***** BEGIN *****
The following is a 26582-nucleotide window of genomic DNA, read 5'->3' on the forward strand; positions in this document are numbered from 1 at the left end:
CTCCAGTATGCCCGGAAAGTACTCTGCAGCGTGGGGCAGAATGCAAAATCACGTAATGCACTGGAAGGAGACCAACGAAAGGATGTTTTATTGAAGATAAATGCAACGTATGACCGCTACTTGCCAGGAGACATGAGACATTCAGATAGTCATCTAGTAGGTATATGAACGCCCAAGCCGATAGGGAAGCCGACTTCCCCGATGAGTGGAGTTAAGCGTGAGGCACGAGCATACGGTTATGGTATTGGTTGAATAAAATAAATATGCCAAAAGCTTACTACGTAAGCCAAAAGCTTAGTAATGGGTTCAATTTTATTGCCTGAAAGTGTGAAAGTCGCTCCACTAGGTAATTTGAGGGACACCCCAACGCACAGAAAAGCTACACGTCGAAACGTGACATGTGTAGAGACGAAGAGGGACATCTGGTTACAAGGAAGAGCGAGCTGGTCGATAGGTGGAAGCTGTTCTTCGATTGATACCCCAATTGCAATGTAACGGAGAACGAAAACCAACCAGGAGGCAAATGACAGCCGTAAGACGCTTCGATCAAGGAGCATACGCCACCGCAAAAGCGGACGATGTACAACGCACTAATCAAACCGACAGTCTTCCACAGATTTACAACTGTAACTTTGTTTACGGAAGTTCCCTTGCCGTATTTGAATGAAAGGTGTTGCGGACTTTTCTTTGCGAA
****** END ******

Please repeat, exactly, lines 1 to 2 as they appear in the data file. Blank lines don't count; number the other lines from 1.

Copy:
The following is a 26582-nucleotide window of genomic DNA, read 5'->3' on the forward strand; positions in this document are numbered from 1 at the left end:
CTCCAGTATGCCCGGAAAGTACTCTGCAGCGTGGGGCAGAATGCAAAATCACGTAATGCACTGGAAGGAGACCAACGAAAGGATGTTTTATTGAAGATAAATGCAACGTATGACCGCTACTTGCCAGGAGACATGAGACATTCAGATAGTCATCTAGTAGGTATATGAACGCCCAAGCCGATAGGGAAGCCGACTTCCCCGATGAGTGGAGTTAAGCGTGAGGCACGAGCATACGGTTATGGTATTGGTTGAATAAAATAAATATGCCAAAAGCTTACTACGTAAGCCAAAAGCTTAGTAATGGGTTCAATTTTATTGCCTGAAAGTGTGAAAGTCGCTCCACTAGGTAATTTGAGGGACACCCCAACGCACAGAAAAGCTACACGTCGAAACGTGACATGTGTAGAGACGAAGAGGGACATCTGGTTACAAGGAAGAGCGAGCTGGTCGATAGGTGGAAGCTGTTCTTCGATTGATACCCCAATTGCAATGTAACGGAGAACGAAAACCAACCAGGAGGCAAATGACAGCCGTAAGACGCTTCGATCAAGGAGCATACGCCACCGCAAAAGCGGACGATGTACAACGCACTAATCAAACCGACAGTCTTCCACAGATTTACAACTGTAACTTTGTTTACGGAAGTTCCCTTGCCGTATTTGAATGAAAGGTGTTGCGGACTTTTCTTTGCGAA